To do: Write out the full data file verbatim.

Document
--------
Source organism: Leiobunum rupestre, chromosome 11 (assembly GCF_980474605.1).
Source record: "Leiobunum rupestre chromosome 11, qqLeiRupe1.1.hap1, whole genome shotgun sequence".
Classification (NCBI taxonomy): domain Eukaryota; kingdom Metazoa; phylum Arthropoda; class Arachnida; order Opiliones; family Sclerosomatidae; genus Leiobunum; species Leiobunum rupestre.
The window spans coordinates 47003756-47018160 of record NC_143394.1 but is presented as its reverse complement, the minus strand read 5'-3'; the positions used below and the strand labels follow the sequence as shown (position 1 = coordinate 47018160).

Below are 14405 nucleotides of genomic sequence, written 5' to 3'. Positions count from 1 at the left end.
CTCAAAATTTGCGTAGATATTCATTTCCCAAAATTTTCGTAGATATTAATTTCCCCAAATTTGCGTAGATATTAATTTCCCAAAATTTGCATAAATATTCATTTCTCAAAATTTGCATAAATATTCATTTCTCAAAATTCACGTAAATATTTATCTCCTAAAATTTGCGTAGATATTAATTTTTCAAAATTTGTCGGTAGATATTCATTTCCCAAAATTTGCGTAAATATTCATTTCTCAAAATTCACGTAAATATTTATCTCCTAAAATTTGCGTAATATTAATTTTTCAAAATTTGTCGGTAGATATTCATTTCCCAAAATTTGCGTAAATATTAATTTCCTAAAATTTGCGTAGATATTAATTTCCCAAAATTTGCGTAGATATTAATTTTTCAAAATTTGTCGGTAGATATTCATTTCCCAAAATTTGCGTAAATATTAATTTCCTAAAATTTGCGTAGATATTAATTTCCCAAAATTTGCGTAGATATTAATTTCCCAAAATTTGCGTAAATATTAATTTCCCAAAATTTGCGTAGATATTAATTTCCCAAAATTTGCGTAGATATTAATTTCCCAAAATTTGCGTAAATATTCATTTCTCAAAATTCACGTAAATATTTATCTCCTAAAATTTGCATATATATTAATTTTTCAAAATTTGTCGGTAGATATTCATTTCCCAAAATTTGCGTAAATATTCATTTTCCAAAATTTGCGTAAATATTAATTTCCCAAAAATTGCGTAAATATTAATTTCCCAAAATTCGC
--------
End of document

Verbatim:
Source organism: Leiobunum rupestre, chromosome 11 (assembly GCF_980474605.1).
Source record: "Leiobunum rupestre chromosome 11, qqLeiRupe1.1.hap1, whole genome shotgun sequence".
Classification (NCBI taxonomy): domain Eukaryota; kingdom Metazoa; phylum Arthropoda; class Arachnida; order Opiliones; family Sclerosomatidae; genus Leiobunum; species Leiobunum rupestre.
The window spans coordinates 47003756-47018160 of record NC_143394.1 but is presented as its reverse complement, the minus strand read 5'-3'; the positions used below and the strand labels follow the sequence as shown (position 1 = coordinate 47018160).

Below are 14405 nucleotides of genomic sequence, written 5' to 3'. Positions count from 1 at the left end.
CTCAAAATTTGCGTAGATATTCATTTCCCAAAATTTTCGTAGATATTAATTTCCCCAAATTTGCGTAGATATTAATTTCCCAAAATTTGCATAAATATTCATTTCTCAAAATTTGCATAAATATTCATTTCTCAAAATTCACGTAAATATTTATCTCCTAAAATTTGCGTAGATATTAATTTTTCAAAATTTGTCGGTAGATATTCATTTCCCAAAATTTGCGTAAATATTCATTTCTCAAAATTCACGTAAATATTTATCTCCTAAAATTTGCGTAATATTAATTTTTCAAAATTTGTCGGTAGATATTCATTTCCCAAAATTTGCGTAAATATTAATTTCCTAAAATTTGCGTAGATATTAATTTCCCAAAATTTGCGTAGATATTAATTTTTCAAAATTTGTCGGTAGATATTCATTTCCCAAAATTTGCGTAAATATTAATTTCCTAAAATTTGCGTAGATATTAATTTCCCAAAATTTGCGTAGATATTAATTTCCCAAAATTTGCGTAAATATTAATTTCCCAAAATTTGCGTAGATATTAATTTCCCAAAATTTGCGTAGATATTAATTTCCCAAAATTTGCGTAAATATTCATTTCTCAAAATTCACGTAAATATTTATCTCCTAAAATTTGCATATATATTAATTTTTCAAAATTTGTCGGTAGATATTCATTTCCCAAAATTTGCGTAAATATTCATTTTCCAAAATTTGCGTAAATATTAATTTCCCAAAAATTGCGTAAATATTAATTTCCCAAAATTCGC